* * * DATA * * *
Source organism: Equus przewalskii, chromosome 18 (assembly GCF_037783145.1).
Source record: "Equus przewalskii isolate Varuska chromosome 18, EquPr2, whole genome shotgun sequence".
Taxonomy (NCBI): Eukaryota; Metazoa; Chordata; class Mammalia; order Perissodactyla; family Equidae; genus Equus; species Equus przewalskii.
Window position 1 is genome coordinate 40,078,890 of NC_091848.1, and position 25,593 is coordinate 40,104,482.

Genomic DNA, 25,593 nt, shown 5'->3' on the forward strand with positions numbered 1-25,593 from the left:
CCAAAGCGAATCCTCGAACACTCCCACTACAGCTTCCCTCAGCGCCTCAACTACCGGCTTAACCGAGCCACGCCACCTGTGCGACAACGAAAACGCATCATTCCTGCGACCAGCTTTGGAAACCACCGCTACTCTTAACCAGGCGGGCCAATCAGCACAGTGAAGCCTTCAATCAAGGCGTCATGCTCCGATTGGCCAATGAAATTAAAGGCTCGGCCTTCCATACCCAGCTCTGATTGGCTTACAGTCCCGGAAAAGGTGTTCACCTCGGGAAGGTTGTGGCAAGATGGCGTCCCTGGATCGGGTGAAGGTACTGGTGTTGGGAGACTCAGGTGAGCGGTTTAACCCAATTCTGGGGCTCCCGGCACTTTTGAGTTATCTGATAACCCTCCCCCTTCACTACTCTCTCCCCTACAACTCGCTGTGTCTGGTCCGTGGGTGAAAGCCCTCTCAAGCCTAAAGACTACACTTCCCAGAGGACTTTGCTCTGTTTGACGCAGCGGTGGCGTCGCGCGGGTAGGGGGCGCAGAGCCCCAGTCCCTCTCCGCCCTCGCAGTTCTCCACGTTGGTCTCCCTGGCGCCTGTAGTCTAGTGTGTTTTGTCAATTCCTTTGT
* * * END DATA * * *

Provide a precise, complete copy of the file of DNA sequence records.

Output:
Source organism: Equus przewalskii, chromosome 18 (assembly GCF_037783145.1).
Source record: "Equus przewalskii isolate Varuska chromosome 18, EquPr2, whole genome shotgun sequence".
Taxonomy (NCBI): Eukaryota; Metazoa; Chordata; class Mammalia; order Perissodactyla; family Equidae; genus Equus; species Equus przewalskii.
Window position 1 is genome coordinate 40,078,890 of NC_091848.1, and position 25,593 is coordinate 40,104,482.

Genomic DNA, 25,593 nt, shown 5'->3' on the forward strand with positions numbered 1-25,593 from the left:
CCAAAGCGAATCCTCGAACACTCCCACTACAGCTTCCCTCAGCGCCTCAACTACCGGCTTAACCGAGCCACGCCACCTGTGCGACAACGAAAACGCATCATTCCTGCGACCAGCTTTGGAAACCACCGCTACTCTTAACCAGGCGGGCCAATCAGCACAGTGAAGCCTTCAATCAAGGCGTCATGCTCCGATTGGCCAATGAAATTAAAGGCTCGGCCTTCCATACCCAGCTCTGATTGGCTTACAGTCCCGGAAAAGGTGTTCACCTCGGGAAGGTTGTGGCAAGATGGCGTCCCTGGATCGGGTGAAGGTACTGGTGTTGGGAGACTCAGGTGAGCGGTTTAACCCAATTCTGGGGCTCCCGGCACTTTTGAGTTATCTGATAACCCTCCCCCTTCACTACTCTCTCCCCTACAACTCGCTGTGTCTGGTCCGTGGGTGAAAGCCCTCTCAAGCCTAAAGACTACACTTCCCAGAGGACTTTGCTCTGTTTGACGCAGCGGTGGCGTCGCGCGGGTAGGGGGCGCAGAGCCCCAGTCCCTCTCCGCCCTCGCAGTTCTCCACGTTGGTCTCCCTGGCGCCTGTAGTCTAGTGTGTTTTGTCAATTCCTTTGT